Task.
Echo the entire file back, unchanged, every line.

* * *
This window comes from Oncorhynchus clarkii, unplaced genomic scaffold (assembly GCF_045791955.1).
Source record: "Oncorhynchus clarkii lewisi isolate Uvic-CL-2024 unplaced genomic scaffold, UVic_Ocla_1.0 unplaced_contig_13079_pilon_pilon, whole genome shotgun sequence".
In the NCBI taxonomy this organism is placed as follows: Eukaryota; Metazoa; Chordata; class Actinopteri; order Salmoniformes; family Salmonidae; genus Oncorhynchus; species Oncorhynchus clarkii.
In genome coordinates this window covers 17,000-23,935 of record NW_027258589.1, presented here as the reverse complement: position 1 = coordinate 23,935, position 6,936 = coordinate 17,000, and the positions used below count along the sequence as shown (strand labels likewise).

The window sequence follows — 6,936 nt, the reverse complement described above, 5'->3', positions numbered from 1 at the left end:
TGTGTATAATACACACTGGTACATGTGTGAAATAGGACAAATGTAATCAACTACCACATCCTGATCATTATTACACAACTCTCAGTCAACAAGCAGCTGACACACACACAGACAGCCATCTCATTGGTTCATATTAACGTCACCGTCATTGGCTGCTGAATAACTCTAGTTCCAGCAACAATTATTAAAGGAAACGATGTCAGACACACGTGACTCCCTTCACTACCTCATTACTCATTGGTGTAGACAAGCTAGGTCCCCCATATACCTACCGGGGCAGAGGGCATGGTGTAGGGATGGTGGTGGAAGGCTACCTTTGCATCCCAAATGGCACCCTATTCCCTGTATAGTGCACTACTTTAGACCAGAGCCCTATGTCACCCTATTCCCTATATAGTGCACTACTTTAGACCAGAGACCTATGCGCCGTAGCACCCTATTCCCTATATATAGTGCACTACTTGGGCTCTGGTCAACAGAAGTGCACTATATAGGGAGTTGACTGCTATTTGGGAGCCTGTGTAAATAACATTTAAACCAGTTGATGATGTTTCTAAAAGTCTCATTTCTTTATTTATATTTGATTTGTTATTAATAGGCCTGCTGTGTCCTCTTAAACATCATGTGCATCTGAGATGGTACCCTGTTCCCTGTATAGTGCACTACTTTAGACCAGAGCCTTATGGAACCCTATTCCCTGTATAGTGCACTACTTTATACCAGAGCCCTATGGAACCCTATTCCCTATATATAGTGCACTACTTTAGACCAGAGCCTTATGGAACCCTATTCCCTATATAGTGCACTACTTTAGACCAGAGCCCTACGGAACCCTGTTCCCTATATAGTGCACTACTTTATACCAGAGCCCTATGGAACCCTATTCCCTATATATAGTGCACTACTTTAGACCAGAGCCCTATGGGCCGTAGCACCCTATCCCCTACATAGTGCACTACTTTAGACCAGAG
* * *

This window comes from Oncorhynchus clarkii, unplaced genomic scaffold (assembly GCF_045791955.1).
Source record: "Oncorhynchus clarkii lewisi isolate Uvic-CL-2024 unplaced genomic scaffold, UVic_Ocla_1.0 unplaced_contig_13079_pilon_pilon, whole genome shotgun sequence".
In the NCBI taxonomy this organism is placed as follows: Eukaryota; Metazoa; Chordata; class Actinopteri; order Salmoniformes; family Salmonidae; genus Oncorhynchus; species Oncorhynchus clarkii.
In genome coordinates this window covers 17,000-23,935 of record NW_027258589.1, presented here as the reverse complement: position 1 = coordinate 23,935, position 6,936 = coordinate 17,000, and the positions used below count along the sequence as shown (strand labels likewise).

The window sequence follows — 6,936 nt, the reverse complement described above, 5'->3', positions numbered from 1 at the left end:
TGTGTATAATACACACTGGTACATGTGTGAAATAGGACAAATGTAATCAACTACCACATCCTGATCATTATTACACAACTCTCAGTCAACAAGCAGCTGACACACACACAGACAGCCATCTCATTGGTTCATATTAACGTCACCGTCATTGGCTGCTGAATAACTCTAGTTCCAGCAACAATTATTAAAGGAAACGATGTCAGACACACGTGACTCCCTTCACTACCTCATTACTCATTGGTGTAGACAAGCTAGGTCCCCCATATACCTACCGGGGCAGAGGGCATGGTGTAGGGATGGTGGTGGAAGGCTACCTTTGCATCCCAAATGGCACCCTATTCCCTGTATAGTGCACTACTTTAGACCAGAGCCCTATGTCACCCTATTCCCTATATAGTGCACTACTTTAGACCAGAGACCTATGCGCCGTAGCACCCTATTCCCTATATATAGTGCACTACTTGGGCTCTGGTCAACAGAAGTGCACTATATAGGGAGTTGACTGCTATTTGGGAGCCTGTGTAAATAACATTTAAACCAGTTGATGATGTTTCTAAAAGTCTCATTTCTTTATTTATATTTGATTTGTTATTAATAGGCCTGCTGTGTCCTCTTAAACATCATGTGCATCTGAGATGGTACCCTGTTCCCTGTATAGTGCACTACTTTAGACCAGAGCCTTATGGAACCCTATTCCCTGTATAGTGCACTACTTTATACCAGAGCCCTATGGAACCCTATTCCCTATATATAGTGCACTACTTTAGACCAGAGCCTTATGGAACCCTATTCCCTATATAGTGCACTACTTTAGACCAGAGCCCTACGGAACCCTGTTCCCTATATAGTGCACTACTTTATACCAGAGCCCTATGGAACCCTATTCCCTATATATAGTGCACTACTTTAGACCAGAGCCCTATGGGCCGTAGCACCCTATCCCCTACATAGTGCACTACTTTAGACCAGAG